mediaposted on 23.06.2017, 01:25 by Kartomi, Margaret J., Kartomi, Hidris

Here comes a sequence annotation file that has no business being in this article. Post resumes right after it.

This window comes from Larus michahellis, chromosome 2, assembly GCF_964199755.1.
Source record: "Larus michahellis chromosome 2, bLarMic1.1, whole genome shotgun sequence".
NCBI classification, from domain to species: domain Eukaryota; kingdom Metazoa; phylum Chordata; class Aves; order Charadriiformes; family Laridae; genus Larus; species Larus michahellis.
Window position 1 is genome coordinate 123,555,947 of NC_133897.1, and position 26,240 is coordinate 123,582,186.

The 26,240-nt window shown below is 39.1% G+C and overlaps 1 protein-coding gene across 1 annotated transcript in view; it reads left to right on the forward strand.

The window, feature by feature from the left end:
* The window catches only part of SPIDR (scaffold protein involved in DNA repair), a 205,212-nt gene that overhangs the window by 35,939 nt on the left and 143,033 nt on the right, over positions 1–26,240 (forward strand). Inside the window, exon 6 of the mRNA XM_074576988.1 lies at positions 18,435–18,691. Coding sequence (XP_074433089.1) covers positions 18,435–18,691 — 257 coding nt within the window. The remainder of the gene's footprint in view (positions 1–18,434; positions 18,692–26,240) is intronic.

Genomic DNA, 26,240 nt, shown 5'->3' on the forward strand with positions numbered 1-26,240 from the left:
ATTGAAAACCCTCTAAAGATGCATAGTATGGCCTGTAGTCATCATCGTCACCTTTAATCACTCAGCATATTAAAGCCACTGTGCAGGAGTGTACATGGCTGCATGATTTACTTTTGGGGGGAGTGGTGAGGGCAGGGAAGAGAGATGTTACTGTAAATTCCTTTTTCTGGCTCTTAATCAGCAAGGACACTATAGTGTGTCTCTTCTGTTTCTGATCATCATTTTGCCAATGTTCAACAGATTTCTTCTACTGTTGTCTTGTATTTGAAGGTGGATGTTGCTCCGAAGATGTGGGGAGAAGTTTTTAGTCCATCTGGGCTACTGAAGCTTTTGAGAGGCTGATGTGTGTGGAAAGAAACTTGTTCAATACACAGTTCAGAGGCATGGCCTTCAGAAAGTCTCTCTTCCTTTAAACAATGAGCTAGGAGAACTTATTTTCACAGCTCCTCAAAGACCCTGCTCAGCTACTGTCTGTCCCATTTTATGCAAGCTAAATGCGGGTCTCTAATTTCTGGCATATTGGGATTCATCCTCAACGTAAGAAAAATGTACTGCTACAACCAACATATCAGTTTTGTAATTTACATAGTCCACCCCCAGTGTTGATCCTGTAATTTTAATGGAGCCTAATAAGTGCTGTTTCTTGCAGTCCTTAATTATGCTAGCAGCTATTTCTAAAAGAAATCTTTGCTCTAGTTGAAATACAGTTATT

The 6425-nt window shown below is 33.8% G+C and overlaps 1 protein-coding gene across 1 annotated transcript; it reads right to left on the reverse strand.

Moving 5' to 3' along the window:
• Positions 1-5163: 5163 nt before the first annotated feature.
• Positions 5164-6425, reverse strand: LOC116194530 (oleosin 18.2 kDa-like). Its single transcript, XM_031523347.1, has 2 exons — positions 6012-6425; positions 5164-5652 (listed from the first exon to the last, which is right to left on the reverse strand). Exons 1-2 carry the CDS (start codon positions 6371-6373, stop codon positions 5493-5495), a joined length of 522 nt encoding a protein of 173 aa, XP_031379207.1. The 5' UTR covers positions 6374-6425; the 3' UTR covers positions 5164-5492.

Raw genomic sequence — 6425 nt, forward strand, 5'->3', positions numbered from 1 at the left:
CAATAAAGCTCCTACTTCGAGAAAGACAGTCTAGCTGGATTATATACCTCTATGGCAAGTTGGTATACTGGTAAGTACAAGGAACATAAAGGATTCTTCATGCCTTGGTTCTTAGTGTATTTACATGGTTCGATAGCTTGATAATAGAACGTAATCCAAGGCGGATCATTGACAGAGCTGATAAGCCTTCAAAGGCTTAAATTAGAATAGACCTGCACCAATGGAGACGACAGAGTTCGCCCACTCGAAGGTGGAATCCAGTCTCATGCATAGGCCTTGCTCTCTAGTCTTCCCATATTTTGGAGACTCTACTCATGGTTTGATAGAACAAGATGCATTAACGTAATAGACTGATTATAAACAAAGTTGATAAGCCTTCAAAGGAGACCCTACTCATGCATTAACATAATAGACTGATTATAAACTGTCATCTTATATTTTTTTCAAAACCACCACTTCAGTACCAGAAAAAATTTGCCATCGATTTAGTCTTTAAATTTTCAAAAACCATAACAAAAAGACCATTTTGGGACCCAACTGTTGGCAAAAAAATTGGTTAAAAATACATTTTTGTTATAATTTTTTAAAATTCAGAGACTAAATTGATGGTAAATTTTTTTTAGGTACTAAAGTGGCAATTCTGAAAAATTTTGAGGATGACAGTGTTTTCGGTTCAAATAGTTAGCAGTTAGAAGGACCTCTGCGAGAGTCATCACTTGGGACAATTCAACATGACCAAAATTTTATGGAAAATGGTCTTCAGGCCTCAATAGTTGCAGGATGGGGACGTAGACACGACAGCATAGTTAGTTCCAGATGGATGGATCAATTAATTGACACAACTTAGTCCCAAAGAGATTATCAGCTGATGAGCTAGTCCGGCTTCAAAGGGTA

Audio 5.4: Audio Example 4 in Chapter 5 of book: Margaret Kartomi, ‘Musical Journeys in Sumatra’, Champaign-Urbana: University of Illinois Press, 2012. In the Minangkabau region of West Sumatra, the ritual performance known as “dabuih” (in Minangkabau language, “dabus” in Arabic and Indonesian) is one of several genres with a Muslim theme. “Dabuih” participants aim to attain union with Allah and often achieve a condition of altered consciousness, or trance through religious concentration, which enables them to perform exciting displays of self-mutilation without injury. On reaching the highest stage of mystical ecstasy, they feel that their bodies become immune to pain and would be invulnerable in battle. To attain union, they perform songs (“indang” or “dikia”, lit. ‘remembrance of God’) that repeat the names and attributes of Allah or the syllable Hu (meaning ‘He’) over and over and play frame drums (“indang” or “rabano”) with a vigor that reflects their intense religious concentration. Our example, recorded in January 1972, contains five excerpts from a “dabuih” performance which was presented by the Sungai Pendahan Dabuih ensemble led by Bp Burhannudin. At least six of the male soloists and chorus members of the group also played frame drums. The first excerpt is taken from the start of the performance, with the religious leader (“kalipah”) singing the greeting “Assalamū’ ‘alaikum” and other religious texts in free meter, with vocal slides and ornamentation in a very legato style. The chorus responds in a similar manner. The alternation between solo and group singing, which is heterophonic, recurs throughout. The second excerpt is an example of group drumming in strict meter with some incidences of interlocking rhythms. In the third and fourth excerpts, the men continue to alternate between solo and chorus singing in strict quadruple meter as they accompany themselves on the frame drums. The fifth excerpt is strongly metric, faster and trance-like; the chorus repeatedly sings a short motif, like a mantra, while providing a repetitive rhythmic pattern on the frame drums. Duration: 6 min. 18 sec. [Excerpt 1: 2 min. 57 sec; Excerpt 2: 0 min. 30 sec; Excerpt 3: 0 min. 35 sec; Excerpt 4: 0 min. 43 sec; Excerpt 5: 0 min. 43 sec.] Copyright 1972. Margaret J. Kartomi.